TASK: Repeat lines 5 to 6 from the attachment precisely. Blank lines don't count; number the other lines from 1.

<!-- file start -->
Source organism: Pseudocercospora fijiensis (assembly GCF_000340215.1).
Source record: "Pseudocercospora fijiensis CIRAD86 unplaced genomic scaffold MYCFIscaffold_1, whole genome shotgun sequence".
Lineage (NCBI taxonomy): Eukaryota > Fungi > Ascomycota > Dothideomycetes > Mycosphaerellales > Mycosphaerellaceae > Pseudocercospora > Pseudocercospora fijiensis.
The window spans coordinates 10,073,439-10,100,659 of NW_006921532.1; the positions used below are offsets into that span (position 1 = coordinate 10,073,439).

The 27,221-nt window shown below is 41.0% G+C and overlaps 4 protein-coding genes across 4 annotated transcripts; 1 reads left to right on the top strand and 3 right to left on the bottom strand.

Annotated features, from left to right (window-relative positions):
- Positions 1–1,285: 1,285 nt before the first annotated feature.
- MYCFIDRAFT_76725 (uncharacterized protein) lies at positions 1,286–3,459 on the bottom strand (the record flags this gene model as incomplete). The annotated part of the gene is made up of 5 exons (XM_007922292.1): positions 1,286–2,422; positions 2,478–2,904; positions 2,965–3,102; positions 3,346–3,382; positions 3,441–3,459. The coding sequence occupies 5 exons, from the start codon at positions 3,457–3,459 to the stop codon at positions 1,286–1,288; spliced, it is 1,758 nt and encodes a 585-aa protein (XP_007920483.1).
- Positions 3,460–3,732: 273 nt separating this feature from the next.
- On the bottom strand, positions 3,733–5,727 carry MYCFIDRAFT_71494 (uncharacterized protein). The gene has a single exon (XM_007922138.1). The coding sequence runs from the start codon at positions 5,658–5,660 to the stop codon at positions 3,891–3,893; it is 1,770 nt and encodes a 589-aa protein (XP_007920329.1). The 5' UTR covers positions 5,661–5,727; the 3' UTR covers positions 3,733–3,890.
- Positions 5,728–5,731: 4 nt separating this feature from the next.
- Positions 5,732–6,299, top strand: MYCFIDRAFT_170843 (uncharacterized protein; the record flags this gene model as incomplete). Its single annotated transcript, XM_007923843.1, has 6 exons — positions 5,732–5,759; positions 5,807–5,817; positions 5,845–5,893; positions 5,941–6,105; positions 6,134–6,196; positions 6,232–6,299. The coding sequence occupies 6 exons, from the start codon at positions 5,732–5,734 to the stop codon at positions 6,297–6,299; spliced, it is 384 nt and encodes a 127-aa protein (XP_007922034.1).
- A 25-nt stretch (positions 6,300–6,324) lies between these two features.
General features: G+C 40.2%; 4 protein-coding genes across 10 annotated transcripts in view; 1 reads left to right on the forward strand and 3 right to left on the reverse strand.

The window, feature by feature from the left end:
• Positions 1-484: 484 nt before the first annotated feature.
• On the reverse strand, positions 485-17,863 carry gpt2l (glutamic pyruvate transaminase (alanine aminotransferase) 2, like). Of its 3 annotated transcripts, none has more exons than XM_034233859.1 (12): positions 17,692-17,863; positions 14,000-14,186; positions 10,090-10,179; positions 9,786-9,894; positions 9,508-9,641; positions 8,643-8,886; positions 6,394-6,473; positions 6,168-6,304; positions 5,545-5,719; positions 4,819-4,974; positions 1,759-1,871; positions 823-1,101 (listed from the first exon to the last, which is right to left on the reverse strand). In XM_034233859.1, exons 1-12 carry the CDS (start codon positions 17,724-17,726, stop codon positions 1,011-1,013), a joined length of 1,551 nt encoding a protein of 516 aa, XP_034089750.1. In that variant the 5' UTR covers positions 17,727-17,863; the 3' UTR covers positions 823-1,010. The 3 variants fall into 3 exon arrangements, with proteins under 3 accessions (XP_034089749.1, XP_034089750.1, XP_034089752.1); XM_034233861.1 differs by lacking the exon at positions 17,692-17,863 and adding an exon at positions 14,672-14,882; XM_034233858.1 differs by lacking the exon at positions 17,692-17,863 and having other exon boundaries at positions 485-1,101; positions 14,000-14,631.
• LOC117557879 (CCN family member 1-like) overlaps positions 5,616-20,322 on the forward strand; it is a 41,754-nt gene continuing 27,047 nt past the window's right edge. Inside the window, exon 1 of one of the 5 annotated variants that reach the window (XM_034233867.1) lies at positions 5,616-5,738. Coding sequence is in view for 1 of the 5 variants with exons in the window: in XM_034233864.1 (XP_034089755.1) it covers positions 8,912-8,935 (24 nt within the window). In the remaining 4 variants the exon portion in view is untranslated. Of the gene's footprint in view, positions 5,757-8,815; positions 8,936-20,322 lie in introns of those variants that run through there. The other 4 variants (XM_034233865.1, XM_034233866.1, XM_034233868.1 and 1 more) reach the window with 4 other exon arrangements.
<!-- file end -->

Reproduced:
The 27,221-nt window shown below is 41.0% G+C and overlaps 4 protein-coding genes across 4 annotated transcripts; 1 reads left to right on the top strand and 3 right to left on the bottom strand.

Annotated features, from left to right (window-relative positions):